Students started lining up early the other morning in an anteroom outside a small office at Stanford University here, each waiting for his or her allotted 10 minutes with 1980 independent presidential candidate John B. Anderson.

Some were enrolled in one of two political science courses Anderson is teaching at Stanford this quarter. Others appeared to have been drawn more by his celebrity status. And still others showing up for Anderson's "office hours' merely wanted to tell him that if he runs for president again, they'd like to work in his campaign.

Anderson suffered through the two hours of appointments gracefully, answering sometimes inane questions, laughing and joking and even managing a smile at an occasional pointed reference to his unsuccessful campaign.

"I voted for you last time, but I probably wouldn't do it again," one student told him in a burst of candor. Anderson good-naturedly replied, "That's pretty hard to take this early in the morning."

It's a long way from the excitement of a presidential campaign to the comparatively subdued atmosphere of a college campus, but even out-of-work politicians have to earn a living. So the 59-year-old Anderson signed on this spring as a guest professor here, for $10,000, and commutes weekly from his home in Illinois.

As in politics, however, the going on campus is not always easy. Anderson, who spent 20 years in Congress as a Republican representative from Illinois before his independent try at the presidency, has been snubbed by some political science professors who have questioned his credentials to teach.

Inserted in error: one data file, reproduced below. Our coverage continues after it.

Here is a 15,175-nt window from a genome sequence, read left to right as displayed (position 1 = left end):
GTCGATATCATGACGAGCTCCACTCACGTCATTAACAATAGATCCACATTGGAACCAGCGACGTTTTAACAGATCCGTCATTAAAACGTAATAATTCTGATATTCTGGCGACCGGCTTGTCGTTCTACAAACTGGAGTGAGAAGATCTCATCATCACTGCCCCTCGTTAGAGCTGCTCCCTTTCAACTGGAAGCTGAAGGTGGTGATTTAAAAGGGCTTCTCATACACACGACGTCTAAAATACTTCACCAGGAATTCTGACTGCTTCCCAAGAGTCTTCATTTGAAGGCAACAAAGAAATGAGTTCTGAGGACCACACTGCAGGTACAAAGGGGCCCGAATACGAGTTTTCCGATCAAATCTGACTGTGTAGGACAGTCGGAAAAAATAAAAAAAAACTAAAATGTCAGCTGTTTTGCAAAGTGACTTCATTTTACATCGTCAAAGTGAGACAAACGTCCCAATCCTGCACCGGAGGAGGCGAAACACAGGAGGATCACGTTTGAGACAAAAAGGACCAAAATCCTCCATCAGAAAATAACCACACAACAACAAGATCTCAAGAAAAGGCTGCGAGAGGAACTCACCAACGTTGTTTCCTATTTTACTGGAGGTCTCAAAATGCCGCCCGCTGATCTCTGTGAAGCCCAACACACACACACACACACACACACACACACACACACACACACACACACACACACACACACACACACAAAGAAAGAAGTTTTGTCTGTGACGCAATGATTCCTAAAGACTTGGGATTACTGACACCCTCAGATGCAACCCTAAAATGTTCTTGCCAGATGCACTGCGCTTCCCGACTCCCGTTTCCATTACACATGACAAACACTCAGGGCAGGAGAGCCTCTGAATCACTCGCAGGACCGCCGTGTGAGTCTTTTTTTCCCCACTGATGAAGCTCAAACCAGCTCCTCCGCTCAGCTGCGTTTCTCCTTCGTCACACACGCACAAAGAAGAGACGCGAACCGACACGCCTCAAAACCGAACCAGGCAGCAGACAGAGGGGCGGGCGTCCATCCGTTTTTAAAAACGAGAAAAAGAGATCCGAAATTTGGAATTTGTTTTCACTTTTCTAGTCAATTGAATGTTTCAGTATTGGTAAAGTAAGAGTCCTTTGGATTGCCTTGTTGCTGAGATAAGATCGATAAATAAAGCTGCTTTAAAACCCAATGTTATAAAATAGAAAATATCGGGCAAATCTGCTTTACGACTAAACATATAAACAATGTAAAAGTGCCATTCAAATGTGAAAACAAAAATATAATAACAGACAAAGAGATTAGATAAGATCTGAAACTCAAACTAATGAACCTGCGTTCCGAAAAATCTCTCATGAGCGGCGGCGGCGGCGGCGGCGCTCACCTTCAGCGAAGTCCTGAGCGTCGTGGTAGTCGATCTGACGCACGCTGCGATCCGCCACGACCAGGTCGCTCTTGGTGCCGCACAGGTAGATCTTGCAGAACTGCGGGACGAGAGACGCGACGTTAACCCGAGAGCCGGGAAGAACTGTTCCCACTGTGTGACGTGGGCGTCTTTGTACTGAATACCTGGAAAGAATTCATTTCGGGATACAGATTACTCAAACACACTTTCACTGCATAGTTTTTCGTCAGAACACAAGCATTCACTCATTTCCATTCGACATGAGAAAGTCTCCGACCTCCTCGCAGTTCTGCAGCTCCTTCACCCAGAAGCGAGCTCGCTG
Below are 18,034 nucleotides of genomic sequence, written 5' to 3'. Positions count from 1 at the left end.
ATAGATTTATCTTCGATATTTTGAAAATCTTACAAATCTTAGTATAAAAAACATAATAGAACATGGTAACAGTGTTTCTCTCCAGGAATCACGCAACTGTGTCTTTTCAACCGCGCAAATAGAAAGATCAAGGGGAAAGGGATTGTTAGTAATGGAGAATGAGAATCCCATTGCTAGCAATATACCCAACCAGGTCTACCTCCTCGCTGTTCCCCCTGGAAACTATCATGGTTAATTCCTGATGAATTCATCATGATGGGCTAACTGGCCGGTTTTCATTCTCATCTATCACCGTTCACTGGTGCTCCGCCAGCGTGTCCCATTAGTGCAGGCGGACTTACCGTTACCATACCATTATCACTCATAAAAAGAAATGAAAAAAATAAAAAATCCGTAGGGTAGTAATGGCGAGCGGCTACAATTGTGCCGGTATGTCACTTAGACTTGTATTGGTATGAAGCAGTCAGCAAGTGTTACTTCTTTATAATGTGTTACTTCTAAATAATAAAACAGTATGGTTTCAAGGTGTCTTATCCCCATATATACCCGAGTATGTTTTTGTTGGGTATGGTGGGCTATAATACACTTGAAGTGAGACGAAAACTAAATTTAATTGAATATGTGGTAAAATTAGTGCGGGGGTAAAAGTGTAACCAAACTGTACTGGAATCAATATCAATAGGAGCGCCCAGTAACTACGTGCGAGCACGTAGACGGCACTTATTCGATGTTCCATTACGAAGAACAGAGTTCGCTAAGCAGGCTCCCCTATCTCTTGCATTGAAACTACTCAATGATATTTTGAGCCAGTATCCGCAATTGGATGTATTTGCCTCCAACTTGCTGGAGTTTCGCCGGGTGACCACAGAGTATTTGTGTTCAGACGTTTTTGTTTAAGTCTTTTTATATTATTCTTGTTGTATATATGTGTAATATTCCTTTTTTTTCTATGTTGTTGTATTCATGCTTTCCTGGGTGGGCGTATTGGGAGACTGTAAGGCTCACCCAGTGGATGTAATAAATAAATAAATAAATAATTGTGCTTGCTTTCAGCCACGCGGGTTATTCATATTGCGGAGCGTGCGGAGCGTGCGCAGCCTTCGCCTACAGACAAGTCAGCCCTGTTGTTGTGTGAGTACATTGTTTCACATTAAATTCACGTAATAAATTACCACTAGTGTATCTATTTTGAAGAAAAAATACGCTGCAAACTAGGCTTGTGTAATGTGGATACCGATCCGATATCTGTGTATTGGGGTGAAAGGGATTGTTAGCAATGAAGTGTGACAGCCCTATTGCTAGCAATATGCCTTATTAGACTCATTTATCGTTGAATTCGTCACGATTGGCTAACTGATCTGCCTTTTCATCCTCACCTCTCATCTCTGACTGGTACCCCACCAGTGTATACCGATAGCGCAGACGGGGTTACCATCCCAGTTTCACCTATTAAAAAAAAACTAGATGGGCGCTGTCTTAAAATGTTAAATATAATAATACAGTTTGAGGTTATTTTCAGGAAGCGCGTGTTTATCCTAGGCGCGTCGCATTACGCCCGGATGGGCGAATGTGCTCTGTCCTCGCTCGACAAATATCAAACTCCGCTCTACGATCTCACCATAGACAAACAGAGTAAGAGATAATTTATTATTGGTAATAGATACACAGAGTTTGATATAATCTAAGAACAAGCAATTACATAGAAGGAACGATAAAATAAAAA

And enrollment in his "Congress in Transition" class, which drew 400 students, has dropped to about 200 after the initial burst of enthusiasm.

"When I heard they were bringing him here as a guest professor," Hubert R. Marshall, a political science professor, said, "it crossed my mind that it might not be worth it. Students are probably finding that he's not the most qualified professor to speak on Congress."

Some students said they found his lectures boring and disjointed. One said that while Anderson was a forceful speaker, his lectures were more "like a political rally" and "he doesn't say anything."

But a more likley explanation is that many students signed up for his course out of curiosity. Instead, Anderson made it clear he was there to teach, not discuss his campaign. This would be no snap course, he said, and then he hit them with a heavy reading list, a requirement for a 10- to 11-page paper and prospects of a tough final exam.

"A lot of people always drop out of classes. You had to have something more than the glamor of being in a John Anderson class to sustain you through all that reading," said sophomore Dave Fredericks, adding that Anderson's lecturing has "gotton better."

Anderson, however, takes the criticism in stride, often exhibiting a relaxed side of his personality, and a sense of humor.

"The House Foreign Affairs Committee decided several years ago that they wanted to broaden the scope of their responsibilities and so they had themselves renamed Internationl Relations Committee. They didn't see why it was only the Senate that could have foreign relations and the House had to have merely affairs," he told his early afternoon class last week, to gales of laughter.

In addition to his large lecture class on Congress, Anderson also teaches a seminar on the political process, called "Political Parties in Transition." It was restricted to 14 students, and it is here that the focus often centers on his efforts at running for president outside the traditional two-party system.

"I try to discourage it," he said, "but it's very hard to stay away from that."